Axiom: Basic or first assumption in a theory.
To explain anything one needs assumptions of some kind, usually both about the topic one tries to explain and about the logic one uses for explanations. These assumptions are often called the axioms of a theory.
1. Vagueries with the term "axiom"
The assumptions from which one can explain whatever a theory is intended to explain have often, indeed since Antiquity, been called the axioms of the theory, and the historical paradigm of it all is Euclid's "Elements", that presents geometry on the basis of a handful of axioms and definitions, from which the rest of geometry then is deduced (indeed almost without mistake, in Euclid's case).
Until the 19th Century, two common demands about such axioms as one used were that they should be self-evident and that they should be true. Then it was realized that neither demand is necessary for a first assumption to be perfectly usable as a first assumption, and that the meaning of "self-evident" is far from evident, while the most one can hope for from axioms is often that they are mutually consistent.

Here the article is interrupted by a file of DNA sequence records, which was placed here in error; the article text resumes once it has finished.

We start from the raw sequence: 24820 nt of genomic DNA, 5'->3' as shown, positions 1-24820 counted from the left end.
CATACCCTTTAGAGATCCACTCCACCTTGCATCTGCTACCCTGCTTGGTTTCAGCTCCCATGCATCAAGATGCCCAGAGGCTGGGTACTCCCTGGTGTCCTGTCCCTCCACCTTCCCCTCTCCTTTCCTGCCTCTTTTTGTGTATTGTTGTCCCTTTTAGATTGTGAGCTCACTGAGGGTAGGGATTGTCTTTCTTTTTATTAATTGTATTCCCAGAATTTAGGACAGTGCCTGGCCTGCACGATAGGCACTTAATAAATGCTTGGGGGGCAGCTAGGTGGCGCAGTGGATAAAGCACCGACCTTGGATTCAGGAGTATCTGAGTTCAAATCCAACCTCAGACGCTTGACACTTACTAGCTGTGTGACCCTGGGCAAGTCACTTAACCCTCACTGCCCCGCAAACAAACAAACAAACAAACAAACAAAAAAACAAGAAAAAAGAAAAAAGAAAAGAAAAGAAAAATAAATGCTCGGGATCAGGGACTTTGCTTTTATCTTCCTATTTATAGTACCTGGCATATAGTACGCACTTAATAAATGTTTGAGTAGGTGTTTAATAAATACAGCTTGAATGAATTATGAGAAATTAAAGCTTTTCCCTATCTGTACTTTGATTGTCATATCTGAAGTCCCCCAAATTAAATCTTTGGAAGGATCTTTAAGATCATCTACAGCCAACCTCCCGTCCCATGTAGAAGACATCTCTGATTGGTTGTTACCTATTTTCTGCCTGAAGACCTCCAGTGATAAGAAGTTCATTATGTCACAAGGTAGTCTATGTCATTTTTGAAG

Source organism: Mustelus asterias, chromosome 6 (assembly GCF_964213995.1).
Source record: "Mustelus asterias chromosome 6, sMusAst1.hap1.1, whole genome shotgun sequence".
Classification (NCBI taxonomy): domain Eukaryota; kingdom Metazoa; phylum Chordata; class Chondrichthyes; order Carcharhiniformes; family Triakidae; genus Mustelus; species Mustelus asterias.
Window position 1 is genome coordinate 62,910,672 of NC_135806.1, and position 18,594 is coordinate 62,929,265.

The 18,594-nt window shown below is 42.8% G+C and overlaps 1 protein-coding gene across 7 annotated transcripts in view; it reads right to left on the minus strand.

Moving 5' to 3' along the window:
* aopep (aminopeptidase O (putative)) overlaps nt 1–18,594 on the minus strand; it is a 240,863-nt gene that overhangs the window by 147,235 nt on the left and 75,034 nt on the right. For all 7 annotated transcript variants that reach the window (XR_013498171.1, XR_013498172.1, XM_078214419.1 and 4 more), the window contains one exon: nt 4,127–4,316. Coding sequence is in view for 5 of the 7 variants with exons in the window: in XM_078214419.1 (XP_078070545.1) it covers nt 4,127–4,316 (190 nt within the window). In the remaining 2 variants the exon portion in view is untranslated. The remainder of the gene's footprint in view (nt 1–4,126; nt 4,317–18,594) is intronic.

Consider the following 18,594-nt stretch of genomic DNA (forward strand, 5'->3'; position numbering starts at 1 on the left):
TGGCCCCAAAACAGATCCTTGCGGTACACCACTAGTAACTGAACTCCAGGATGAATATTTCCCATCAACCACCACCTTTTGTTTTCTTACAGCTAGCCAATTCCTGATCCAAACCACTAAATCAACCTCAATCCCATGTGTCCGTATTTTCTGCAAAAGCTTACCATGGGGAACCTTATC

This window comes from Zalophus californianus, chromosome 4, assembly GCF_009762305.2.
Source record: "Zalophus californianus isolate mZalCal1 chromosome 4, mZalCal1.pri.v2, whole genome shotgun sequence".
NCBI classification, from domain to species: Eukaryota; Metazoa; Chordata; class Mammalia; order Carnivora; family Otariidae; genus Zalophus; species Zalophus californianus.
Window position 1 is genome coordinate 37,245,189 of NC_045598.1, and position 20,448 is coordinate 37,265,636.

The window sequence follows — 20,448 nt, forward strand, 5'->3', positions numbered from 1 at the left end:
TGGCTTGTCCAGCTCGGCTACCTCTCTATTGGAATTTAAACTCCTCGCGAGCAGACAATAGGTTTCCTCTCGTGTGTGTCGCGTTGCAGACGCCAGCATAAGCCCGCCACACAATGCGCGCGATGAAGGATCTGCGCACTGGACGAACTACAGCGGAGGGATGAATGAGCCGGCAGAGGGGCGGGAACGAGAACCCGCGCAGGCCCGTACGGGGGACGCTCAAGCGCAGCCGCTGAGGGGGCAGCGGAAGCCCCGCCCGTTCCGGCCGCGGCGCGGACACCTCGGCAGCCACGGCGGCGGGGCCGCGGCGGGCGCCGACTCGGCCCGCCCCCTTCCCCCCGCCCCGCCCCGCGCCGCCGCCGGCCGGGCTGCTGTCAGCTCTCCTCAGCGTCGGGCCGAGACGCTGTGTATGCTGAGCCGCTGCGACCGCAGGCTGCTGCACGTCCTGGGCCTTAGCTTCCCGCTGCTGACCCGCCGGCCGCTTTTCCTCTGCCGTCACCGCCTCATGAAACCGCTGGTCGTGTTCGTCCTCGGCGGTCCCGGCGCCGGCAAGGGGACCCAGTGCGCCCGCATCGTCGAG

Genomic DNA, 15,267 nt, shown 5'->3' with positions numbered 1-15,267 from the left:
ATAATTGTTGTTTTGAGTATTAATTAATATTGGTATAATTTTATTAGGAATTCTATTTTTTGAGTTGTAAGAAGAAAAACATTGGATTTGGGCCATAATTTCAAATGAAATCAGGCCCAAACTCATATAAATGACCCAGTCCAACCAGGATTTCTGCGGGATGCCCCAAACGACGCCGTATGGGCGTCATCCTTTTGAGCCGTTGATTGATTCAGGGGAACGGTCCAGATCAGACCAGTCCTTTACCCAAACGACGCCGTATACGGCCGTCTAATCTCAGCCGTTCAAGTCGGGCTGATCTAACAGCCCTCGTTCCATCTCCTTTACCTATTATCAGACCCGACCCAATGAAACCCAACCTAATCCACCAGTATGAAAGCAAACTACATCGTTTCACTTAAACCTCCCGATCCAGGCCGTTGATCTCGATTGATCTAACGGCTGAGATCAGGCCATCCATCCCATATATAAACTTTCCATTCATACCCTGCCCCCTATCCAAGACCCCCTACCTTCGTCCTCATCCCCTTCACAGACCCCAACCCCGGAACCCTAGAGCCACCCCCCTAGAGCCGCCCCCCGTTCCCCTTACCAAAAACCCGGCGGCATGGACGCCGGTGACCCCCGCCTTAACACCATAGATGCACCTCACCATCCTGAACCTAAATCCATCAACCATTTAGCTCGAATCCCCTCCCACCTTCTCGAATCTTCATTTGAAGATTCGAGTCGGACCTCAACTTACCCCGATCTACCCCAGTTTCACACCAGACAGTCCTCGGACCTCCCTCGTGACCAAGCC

Since then, at least in logically or mathematically enlightened circles, the term "axiom" tends to be simply used as "first or primitive assumption of a theory". In the same circles, it is a widely known fact that almost any theory can be based on many distinct sets of axioms, each set of which is sufficient to deduce all statements of the theory.
Hence, the enlightened use of the term "axiom" does not imply it must be self-evident (though it may be, to some at least) nor that it must be necessarily true (though again it may be, as e.g. the common axioms for propositional logic).
And the fundamental reason to adopt an axiom is that one knows it entails consequences one desires to establish, and to assume the axiom is a known way or perhaps convenient way or possibly the only known way to deduce these consequences.